Conclusions

This chapter has described a level set segmentation framework and the preprocessing and data analysis techniques needed for a number of segmentation

Figure 8.26: Sinogram extrapolation results: (a) MIP volume rendering of volume reconstructed from original sinograms, (b) MIP volume rendering of volume reconstructed from augmented (extrapolated) sinograms, (c) a portion of original MIP enlarged, and (d) the corresponding portion in augmented MIP enlarged.

Figure 8.26: Sinogram extrapolation results: (a) MIP volume rendering of volume reconstructed from original sinograms, (b) MIP volume rendering of volume reconstructed from augmented (extrapolated) sinograms, (c) a portion of original MIP enlarged, and (d) the corresponding portion in augmented MIP enlarged.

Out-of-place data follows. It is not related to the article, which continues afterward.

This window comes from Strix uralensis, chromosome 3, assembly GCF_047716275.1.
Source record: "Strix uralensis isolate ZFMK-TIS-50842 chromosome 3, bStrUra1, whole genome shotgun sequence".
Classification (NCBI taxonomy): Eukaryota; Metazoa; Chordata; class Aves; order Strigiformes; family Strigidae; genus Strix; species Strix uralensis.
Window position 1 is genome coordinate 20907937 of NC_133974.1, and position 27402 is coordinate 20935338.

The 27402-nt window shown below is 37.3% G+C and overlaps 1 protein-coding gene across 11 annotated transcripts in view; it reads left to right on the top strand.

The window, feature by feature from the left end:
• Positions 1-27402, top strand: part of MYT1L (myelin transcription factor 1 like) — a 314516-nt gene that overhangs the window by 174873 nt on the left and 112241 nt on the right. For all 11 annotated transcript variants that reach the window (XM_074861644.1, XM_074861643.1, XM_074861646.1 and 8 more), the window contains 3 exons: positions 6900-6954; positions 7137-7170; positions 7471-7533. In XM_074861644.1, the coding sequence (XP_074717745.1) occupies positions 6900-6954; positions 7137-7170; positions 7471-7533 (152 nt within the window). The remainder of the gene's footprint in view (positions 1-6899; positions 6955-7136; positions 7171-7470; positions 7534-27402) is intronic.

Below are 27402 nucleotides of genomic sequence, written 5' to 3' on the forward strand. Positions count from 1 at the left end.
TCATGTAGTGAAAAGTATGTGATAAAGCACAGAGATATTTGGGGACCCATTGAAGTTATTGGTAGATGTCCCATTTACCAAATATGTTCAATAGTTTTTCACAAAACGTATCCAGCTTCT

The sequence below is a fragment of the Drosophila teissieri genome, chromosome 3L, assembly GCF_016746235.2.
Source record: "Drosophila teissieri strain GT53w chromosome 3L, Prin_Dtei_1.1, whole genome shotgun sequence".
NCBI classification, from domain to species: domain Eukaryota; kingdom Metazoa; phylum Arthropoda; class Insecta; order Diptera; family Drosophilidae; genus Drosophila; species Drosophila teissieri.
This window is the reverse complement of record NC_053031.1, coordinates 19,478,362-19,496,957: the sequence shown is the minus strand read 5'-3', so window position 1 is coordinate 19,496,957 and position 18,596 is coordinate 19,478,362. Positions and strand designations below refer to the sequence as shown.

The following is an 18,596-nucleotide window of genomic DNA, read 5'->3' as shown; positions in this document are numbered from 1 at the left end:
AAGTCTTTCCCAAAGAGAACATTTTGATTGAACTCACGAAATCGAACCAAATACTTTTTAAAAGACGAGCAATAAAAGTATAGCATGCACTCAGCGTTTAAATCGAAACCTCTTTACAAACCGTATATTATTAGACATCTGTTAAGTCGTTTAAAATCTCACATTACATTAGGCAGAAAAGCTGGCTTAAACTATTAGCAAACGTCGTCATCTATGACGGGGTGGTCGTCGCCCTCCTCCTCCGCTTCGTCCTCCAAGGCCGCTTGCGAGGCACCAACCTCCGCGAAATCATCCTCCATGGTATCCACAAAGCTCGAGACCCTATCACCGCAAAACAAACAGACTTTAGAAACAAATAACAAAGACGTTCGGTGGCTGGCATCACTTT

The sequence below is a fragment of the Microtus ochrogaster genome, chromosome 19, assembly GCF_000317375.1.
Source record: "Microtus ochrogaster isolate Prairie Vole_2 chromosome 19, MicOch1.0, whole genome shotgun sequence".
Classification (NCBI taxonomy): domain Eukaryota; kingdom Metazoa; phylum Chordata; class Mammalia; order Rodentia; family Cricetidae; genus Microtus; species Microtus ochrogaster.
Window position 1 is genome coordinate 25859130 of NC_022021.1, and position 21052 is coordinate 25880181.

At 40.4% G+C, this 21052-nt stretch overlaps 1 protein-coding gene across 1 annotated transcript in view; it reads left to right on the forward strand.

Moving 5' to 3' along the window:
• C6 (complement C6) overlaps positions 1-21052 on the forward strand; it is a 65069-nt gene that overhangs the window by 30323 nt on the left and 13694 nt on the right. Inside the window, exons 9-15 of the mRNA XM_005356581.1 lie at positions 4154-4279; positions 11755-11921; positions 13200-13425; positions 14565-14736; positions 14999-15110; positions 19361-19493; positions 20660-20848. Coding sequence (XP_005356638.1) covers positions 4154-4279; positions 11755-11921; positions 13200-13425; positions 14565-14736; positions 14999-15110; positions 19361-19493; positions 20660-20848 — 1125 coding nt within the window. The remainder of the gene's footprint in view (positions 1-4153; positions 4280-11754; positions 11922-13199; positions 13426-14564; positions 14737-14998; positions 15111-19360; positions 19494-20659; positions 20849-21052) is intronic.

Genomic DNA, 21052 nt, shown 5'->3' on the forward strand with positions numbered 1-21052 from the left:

applications. Several standard volume processing algorithms have been incorporated into the framework in order to segment datasets generated from MRI, CT, and TEM scans. A technique based on moving least-squares has been developed for segmenting multiple nonuniform scans of a single object. New scalar measures have been defined for extracting structures from diffusion tensor MRI scans. Finally, a direct approach to the segmentation of incomplete tomographic data using density parameter estimation is described. These techniques, combined with level set surface deformations, allow us to segment many different types of biological volume datasets.

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